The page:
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Russia May Ban Bitcoin Mining in Residential Spaces

Last Updated March 4, 2021 4:59 PM
Samburaj Das
Last Updated March 4, 2021 4:59 PM

Russia could prohibit bitcoin mining in large residential spaces like apartments and high-rise flats if one prominent government-backed organization had its way.

According to a report by Russia Today , Russian authorities will discuss the possibility of banning bitcoin mining farms in residential complexes during an upcoming meeting of the Presidential Council on the Internet.

Spearheading the effort is Ilya Massukh, president of the Information Democracy Foundation, a government-affiliated non-profit that manages, among other things, the federal government’s online platform for citizen petitions.

Massukh, who is also reportedly a member of the internet council under the President, will propose the ban by arguing that electricity resources at residential flats are inadequate for mining cryptocurrency. He also claimed mining activity is a fire hazard due to the heat generated by the mining hardware.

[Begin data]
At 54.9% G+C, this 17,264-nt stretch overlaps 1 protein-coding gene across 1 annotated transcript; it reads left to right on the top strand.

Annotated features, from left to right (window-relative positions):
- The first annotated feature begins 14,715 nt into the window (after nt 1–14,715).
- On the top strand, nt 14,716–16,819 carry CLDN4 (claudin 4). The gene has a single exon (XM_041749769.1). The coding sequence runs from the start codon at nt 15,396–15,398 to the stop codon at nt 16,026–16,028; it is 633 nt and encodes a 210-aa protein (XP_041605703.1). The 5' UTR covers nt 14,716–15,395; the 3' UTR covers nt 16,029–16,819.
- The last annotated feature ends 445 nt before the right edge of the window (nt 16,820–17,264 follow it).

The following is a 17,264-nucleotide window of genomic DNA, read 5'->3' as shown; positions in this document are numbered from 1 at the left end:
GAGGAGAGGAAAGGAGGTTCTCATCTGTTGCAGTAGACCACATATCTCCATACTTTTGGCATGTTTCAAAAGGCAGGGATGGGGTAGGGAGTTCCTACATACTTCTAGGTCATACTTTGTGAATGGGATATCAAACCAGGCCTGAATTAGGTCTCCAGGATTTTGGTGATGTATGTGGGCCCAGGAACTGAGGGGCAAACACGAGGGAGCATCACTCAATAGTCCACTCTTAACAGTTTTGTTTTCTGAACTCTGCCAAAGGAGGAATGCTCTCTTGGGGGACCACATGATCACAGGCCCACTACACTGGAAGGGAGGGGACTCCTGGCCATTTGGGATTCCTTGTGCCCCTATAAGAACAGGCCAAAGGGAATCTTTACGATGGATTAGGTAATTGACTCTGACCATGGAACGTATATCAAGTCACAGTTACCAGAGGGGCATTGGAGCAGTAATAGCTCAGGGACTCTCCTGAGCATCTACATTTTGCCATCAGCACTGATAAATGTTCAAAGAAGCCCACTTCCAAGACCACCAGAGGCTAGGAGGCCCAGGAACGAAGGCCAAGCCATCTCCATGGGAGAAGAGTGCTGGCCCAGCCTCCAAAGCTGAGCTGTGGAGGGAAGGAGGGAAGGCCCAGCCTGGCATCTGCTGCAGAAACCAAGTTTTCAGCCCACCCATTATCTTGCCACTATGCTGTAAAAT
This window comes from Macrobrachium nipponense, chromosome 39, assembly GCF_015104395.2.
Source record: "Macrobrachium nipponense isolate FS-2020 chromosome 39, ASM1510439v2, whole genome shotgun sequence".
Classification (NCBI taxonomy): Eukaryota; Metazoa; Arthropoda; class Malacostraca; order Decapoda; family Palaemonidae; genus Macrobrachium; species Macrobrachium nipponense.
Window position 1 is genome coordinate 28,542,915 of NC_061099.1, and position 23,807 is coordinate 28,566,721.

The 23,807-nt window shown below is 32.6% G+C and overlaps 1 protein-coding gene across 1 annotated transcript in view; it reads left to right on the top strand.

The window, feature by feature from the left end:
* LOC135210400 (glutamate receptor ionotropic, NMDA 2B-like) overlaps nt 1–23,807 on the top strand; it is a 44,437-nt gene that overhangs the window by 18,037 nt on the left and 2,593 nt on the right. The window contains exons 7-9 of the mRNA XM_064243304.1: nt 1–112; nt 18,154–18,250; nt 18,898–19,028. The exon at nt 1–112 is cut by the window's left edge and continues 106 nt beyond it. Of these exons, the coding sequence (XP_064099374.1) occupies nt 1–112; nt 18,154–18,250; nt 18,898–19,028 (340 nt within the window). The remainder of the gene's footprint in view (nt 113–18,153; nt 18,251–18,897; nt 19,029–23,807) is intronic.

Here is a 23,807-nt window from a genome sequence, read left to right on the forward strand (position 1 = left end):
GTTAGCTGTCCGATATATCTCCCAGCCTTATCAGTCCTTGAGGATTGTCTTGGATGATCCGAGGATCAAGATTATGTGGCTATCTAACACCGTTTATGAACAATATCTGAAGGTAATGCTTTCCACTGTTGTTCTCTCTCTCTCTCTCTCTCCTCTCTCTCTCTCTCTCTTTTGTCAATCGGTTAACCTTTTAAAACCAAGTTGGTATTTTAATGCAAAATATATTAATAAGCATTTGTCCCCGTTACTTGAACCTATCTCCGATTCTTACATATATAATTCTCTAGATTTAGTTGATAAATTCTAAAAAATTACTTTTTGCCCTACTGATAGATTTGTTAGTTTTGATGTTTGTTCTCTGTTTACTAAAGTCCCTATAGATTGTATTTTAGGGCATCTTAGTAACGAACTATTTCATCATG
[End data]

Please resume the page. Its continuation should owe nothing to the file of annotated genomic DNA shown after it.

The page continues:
In an interview with the publication, Massukh stated:

Electric networks at blocks of flats are unlikely to stand such consumption; ventilation systems are not able to handle the generated heat, either. This could trigger a fire.

Talk of such a ban comes at a time when Russia’s finance ministry is also looking to keep bitcoin away from public adoption by planning regulations that could allow “only qualified investors to buy and sell” bitcoin via


Massukh was also skeptical of bitcoin mining in a country that continues to flipflop over the legality of mining and adopting cryptocurrencies. It was only last year when Russia’s Ministry of Finance, the country’s financial regulator, drafted a bill to enforce criminal penalties on bitcoin adopters and miners with prison imprisonment up to 7 years.

“[B]itcoin itself is not allowed inside the country,” Massukh added. “Accordingly, the mined bitcoins go to some external exchanges. All that remains in the country is the waste of electricity [to show for mining], which is questionable in providing any efficiency for the Russian economy.

The report, citing a ‘mining consultant’, suggests that installing a mining farm in a residential apartment will increase electricity consumption by 6x-8x.

While Russian authorities deliberate over a law to ban bitcoin mining farms among everyday Russian citizens, Russian President Vladimir Putin’s internet ombudsman is attempting to raise as much as $100 million in an initial coin offering (ICO) to fund a large-scale bitcoin mining project in Russia. Electricity costs are cheaper in the country, compared to China which hosts a majority of the world’s bitcoin mining might.

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